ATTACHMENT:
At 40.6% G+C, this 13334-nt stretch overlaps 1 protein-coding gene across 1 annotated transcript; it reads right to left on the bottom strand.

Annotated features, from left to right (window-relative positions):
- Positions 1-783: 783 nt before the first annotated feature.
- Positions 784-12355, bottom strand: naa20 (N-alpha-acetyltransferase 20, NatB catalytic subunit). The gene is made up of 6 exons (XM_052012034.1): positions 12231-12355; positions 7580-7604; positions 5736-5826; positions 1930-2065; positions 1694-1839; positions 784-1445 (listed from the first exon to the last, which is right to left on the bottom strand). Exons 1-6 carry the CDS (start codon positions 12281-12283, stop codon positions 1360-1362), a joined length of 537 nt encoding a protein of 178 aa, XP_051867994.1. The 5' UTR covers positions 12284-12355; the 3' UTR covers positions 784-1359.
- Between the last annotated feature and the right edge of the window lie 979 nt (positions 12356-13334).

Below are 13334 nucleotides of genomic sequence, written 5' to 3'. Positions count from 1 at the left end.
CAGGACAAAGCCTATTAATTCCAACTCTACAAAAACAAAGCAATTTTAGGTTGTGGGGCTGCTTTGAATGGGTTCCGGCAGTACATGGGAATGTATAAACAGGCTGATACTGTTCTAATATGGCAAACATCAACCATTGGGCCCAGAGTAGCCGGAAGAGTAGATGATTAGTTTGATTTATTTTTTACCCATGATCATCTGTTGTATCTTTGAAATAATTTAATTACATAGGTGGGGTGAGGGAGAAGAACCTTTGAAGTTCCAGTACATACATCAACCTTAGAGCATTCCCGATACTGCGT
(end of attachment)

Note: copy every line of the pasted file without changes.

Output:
At 40.6% G+C, this 13334-nt stretch overlaps 1 protein-coding gene across 1 annotated transcript; it reads right to left on the bottom strand.

Annotated features, from left to right (window-relative positions):
- Positions 1-783: 783 nt before the first annotated feature.
- Positions 784-12355, bottom strand: naa20 (N-alpha-acetyltransferase 20, NatB catalytic subunit). The gene is made up of 6 exons (XM_052012034.1): positions 12231-12355; positions 7580-7604; positions 5736-5826; positions 1930-2065; positions 1694-1839; positions 784-1445 (listed from the first exon to the last, which is right to left on the bottom strand). Exons 1-6 carry the CDS (start codon positions 12281-12283, stop codon positions 1360-1362), a joined length of 537 nt encoding a protein of 178 aa, XP_051867994.1. The 5' UTR covers positions 12284-12355; the 3' UTR covers positions 784-1359.
- Between the last annotated feature and the right edge of the window lie 979 nt (positions 12356-13334).

Below are 13334 nucleotides of genomic sequence, written 5' to 3'. Positions count from 1 at the left end.
CAGGACAAAGCCTATTAATTCCAACTCTACAAAAACAAAGCAATTTTAGGTTGTGGGGCTGCTTTGAATGGGTTCCGGCAGTACATGGGAATGTATAAACAGGCTGATACTGTTCTAATATGGCAAACATCAACCATTGGGCCCAGAGTAGCCGGAAGAGTAGATGATTAGTTTGATTTATTTTTTACCCATGATCATCTGTTGTATCTTTGAAATAATTTAATTACATAGGTGGGGTGAGGGAGAAGAACCTTTGAAGTTCCAGTACATACATCAACCTTAGAGCATTCCCGATACTGCGT